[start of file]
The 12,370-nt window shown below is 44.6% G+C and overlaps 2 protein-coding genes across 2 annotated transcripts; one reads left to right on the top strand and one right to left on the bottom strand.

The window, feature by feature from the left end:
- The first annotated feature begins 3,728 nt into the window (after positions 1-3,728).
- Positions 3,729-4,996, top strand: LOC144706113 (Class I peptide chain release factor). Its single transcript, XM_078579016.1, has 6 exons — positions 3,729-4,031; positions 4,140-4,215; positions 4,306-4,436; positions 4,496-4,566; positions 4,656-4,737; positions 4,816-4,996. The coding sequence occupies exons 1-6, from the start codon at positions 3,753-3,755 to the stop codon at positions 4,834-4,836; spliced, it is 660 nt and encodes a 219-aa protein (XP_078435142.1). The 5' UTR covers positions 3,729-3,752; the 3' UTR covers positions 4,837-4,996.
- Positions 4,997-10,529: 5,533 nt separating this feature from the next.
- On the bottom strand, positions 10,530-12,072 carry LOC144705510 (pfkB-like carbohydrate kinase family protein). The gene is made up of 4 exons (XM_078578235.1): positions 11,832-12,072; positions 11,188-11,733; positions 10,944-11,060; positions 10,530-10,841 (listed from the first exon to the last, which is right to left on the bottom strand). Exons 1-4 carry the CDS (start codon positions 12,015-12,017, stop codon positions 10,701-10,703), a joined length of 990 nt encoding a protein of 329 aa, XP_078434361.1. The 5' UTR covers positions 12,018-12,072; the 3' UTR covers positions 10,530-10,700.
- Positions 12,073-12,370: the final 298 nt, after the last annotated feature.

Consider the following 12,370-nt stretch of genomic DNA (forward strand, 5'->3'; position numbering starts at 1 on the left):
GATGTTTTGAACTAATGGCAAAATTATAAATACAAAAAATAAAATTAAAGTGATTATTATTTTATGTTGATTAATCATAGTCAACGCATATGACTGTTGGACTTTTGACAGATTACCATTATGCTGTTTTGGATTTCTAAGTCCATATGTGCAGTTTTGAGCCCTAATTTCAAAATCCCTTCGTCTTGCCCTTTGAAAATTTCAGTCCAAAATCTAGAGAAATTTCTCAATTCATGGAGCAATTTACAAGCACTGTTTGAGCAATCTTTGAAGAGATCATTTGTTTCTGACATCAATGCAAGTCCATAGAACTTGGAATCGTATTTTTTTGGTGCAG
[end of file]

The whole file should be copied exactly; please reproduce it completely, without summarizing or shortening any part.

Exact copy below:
The 12,370-nt window shown below is 44.6% G+C and overlaps 2 protein-coding genes across 2 annotated transcripts; one reads left to right on the top strand and one right to left on the bottom strand.

The window, feature by feature from the left end:
- The first annotated feature begins 3,728 nt into the window (after positions 1-3,728).
- Positions 3,729-4,996, top strand: LOC144706113 (Class I peptide chain release factor). Its single transcript, XM_078579016.1, has 6 exons — positions 3,729-4,031; positions 4,140-4,215; positions 4,306-4,436; positions 4,496-4,566; positions 4,656-4,737; positions 4,816-4,996. The coding sequence occupies exons 1-6, from the start codon at positions 3,753-3,755 to the stop codon at positions 4,834-4,836; spliced, it is 660 nt and encodes a 219-aa protein (XP_078435142.1). The 5' UTR covers positions 3,729-3,752; the 3' UTR covers positions 4,837-4,996.
- Positions 4,997-10,529: 5,533 nt separating this feature from the next.
- On the bottom strand, positions 10,530-12,072 carry LOC144705510 (pfkB-like carbohydrate kinase family protein). The gene is made up of 4 exons (XM_078578235.1): positions 11,832-12,072; positions 11,188-11,733; positions 10,944-11,060; positions 10,530-10,841 (listed from the first exon to the last, which is right to left on the bottom strand). Exons 1-4 carry the CDS (start codon positions 12,015-12,017, stop codon positions 10,701-10,703), a joined length of 990 nt encoding a protein of 329 aa, XP_078434361.1. The 5' UTR covers positions 12,018-12,072; the 3' UTR covers positions 10,530-10,700.
- Positions 12,073-12,370: the final 298 nt, after the last annotated feature.

Consider the following 12,370-nt stretch of genomic DNA (forward strand, 5'->3'; position numbering starts at 1 on the left):
GATGTTTTGAACTAATGGCAAAATTATAAATACAAAAAATAAAATTAAAGTGATTATTATTTTATGTTGATTAATCATAGTCAACGCATATGACTGTTGGACTTTTGACAGATTACCATTATGCTGTTTTGGATTTCTAAGTCCATATGTGCAGTTTTGAGCCCTAATTTCAAAATCCCTTCGTCTTGCCCTTTGAAAATTTCAGTCCAAAATCTAGAGAAATTTCTCAATTCATGGAGCAATTTACAAGCACTGTTTGAGCAATCTTTGAAGAGATCATTTGTTTCTGACATCAATGCAAGTCCATAGAACTTGGAATCGTATTTTTTTGGTGCAG